A center under the Office of Research, CCBER has a long and venerable history. In 1945, a faculty member started the herbarium, a collection of preserved plant specimens used for research and for teaching. Another faculty member founded the vertebrate collection, which consists of thousands of mammals, fish, amphibians and reptiles. In 1995, both collections came together under the umbrella of the Museum of Systematics and Ecology (MSE), which morphed into CCBER a decade later when MSE fused with the ecological restoration program.
    "Formally, under our umbrella we have three major areas," said Jennifer Thorsch, the Katherine Esau Director of CCBER. "We have the ecological restoration arm, we have our education arm and we have the collections arm."
    The IMLS grant required matching funds, some of which came in the form of a generous donation from William and Mary Cheadle, the son and daughter-in-law of the former UCSB chancellor. "The campus also provided additional matching support. These contributions were instrumental to CCBER receiving the grant," Thorsch said.
Frank Davis
NCEAS Director Frank Davis
NCEAS Joins With The Nature Conservancy and the Wildlife Conservation Society
    The National Center for Ecological Analysis and Synthesis (NCEAS) has joined with The Nature Conservancy (TNC) and the Wildlife Conservation Society (WCS) to form Science for Nature and People (SNAP), an initiative aimed at addressing modern conservation and economic development in ways that will benefit humankind, especially the planet's poorest and most marginalized citizens.
    The first working group of SNAP, which meets this week in Santa Barbara, will focus on a project titled "Western Amazonia: Balancing Infrastructure Development and Conservation of Waters, Wetlands and Fisheries." The working group also includes international experts from Brazil's National Institute of Amazonian Research, National University of the Peruvian Amazon, the United Nations Development Program, the Gordon and Betty Moore Foundation and the MacArthur Foundation.
    SNAP will leverage the highly productive synthesis research model first established by NCEAS. "Over the course of this week, the group will begin tackling the challenging issue of how to model and balance the competing demands for resources in the Western Amazon," said Frank Davis, NCEAS director and a member of SNAP's governing board.
    SNAP's mandate is to find practical, knowledge-based ways in which the conservation of nature can help provide food, water, energy and security to Earth's fast-growing population. The SNAP official launch announcement was made at the annual meeting of the Clinton Global Initiative (CGI) currently underway in New York City. CGI's 2013 theme, "Mobilizing for Impact," explores ways that its members and member organizations can be more effective in leveraging individuals, partner organizations and key resources in their commitment efforts.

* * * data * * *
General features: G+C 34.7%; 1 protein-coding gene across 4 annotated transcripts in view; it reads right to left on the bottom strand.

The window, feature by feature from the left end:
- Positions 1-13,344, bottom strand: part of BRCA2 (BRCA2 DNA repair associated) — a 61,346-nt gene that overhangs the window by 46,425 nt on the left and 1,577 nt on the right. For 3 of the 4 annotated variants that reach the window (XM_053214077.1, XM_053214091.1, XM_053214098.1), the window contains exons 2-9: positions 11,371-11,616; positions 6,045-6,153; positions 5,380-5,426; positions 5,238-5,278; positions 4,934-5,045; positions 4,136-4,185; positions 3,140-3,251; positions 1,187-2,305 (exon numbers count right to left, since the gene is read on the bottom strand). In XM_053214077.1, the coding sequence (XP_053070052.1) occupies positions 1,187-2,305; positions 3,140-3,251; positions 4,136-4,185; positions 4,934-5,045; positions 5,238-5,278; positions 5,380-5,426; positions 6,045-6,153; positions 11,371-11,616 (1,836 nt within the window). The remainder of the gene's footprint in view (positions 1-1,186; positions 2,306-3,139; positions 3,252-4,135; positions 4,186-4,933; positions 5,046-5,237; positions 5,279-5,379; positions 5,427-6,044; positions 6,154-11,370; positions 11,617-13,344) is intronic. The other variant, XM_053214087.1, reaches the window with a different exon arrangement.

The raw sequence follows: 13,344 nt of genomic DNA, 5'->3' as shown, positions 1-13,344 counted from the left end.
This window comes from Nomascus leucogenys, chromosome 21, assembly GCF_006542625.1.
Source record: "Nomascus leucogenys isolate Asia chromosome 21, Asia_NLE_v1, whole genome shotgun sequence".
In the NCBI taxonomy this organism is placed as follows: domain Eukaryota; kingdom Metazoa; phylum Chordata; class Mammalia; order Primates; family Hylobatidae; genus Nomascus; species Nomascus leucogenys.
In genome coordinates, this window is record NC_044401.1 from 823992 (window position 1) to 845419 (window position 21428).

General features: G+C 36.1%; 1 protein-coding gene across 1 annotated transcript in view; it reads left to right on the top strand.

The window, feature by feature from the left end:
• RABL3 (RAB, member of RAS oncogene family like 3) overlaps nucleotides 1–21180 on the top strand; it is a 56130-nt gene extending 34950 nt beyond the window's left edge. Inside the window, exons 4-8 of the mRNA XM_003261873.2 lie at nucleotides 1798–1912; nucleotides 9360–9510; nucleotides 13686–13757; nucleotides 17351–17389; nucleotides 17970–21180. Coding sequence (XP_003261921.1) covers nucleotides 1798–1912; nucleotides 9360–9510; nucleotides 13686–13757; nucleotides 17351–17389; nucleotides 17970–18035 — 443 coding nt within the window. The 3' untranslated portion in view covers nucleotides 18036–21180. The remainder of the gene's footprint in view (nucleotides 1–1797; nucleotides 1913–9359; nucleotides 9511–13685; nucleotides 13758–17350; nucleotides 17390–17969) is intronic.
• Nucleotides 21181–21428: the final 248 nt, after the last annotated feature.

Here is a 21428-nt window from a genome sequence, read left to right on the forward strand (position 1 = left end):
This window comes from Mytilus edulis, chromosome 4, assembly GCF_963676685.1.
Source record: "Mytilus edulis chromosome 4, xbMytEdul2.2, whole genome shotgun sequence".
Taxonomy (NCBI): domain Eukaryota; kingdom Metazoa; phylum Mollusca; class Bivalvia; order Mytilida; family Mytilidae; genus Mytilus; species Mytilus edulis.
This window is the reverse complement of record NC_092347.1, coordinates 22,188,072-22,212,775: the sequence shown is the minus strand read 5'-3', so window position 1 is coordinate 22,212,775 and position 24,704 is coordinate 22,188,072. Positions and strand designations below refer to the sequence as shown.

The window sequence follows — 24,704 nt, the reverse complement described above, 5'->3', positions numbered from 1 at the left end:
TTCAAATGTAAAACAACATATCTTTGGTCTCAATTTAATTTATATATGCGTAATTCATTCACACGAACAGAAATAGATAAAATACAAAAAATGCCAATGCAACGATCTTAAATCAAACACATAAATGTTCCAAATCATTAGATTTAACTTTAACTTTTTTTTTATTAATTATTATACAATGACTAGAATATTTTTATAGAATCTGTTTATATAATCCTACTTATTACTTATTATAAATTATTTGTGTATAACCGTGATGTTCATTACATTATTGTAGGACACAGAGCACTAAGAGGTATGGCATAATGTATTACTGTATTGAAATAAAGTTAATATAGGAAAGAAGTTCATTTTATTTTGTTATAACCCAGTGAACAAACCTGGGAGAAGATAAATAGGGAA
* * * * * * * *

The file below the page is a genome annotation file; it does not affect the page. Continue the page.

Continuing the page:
Scanning electron micrograph of the nanomechanical transducer
Scanning electron micrograph of the nanomechanical transducer
Scientists Use Nanomechnical Coupling of Microwave and Optical States
    Fiber optics has made communication faster than ever, but the next step involves a quantum leap –– literally. In order to improve the security of the transfer of information, scientists are working on how to translate electrical quantum states to optical quantum states in a way that would enable ultrafast, quantum-encrypted communications.
    A research team has demonstrated the first and arguably most challenging step in the process. The paper, published recently in Nature Physics, describes a nanomechanical transducer that provides strong and coherent coupling between microwave signals and optical photons. In other words, the transducer is an effective conduit for translating electrical signals (microwaves) into light (photons).
    Today's high-speed Internet converts electrical signals to light and sends it through optical fibers, but accomplishing this with quantum information is one of the great challenges in quantum physics. If realized, this would enable secure communication and even quantum teleportation, a process by which quantum information can be transmitted from one location to another.
    "There's this big effort going on in science now to construct computers and networks that work on the principles of quantum physics," says lead author Jörg Bochmann, a postdoctoral scholar in UCSB's Department of Physics. "And we have found that there actually is a way to translate electrical quantum states to optical quantum states."
David Tilman
David Tilman
Threats of Extinction, Overfishing Can Be Predicted in Advance of Declines
    A new study shows that threats created by overfishing can be identified decades before the fish species at risk experience overly high harvest rates and subsequent population declines. Researchers developed an Eventual Threat Index (ETI) that quantifies the biological and socioeconomic conditions that eventually cause some fish species to be harvested at unsustainable rates. The findings are published in the Early Edition of the Proceedings of the National Academy of Sciences.
    "Overharvesting poses a significant threat to biodiversity, particularly marine biodiversity, where a half-century of industrial fishing has caused the collapse of many populations and severely impacted many ecosystems," said David Tilman, professor of ecology, biodiversity, and ecosystem functioning at the Bren School of Environmental Science & Management and co-author of the paper. Multispecies fisheries, which use trawling, longlining, and seining, are some of the largest contributors and have the most ecological impact.
    Previous approaches to defining overfishing mainly inferred threats only after a population had declined or was experiencing high harvest rates. "Though these approaches have provided valuable insights into patterns of overharvesting, they tend to identify already harmed species, said lead author Matthew G. Burgess, an ecology, evolution, and behavior Ph.D. candidate at the University of Minnesota. "The ability to predict future declines can allow us to prevent harm before it has a chance to occur."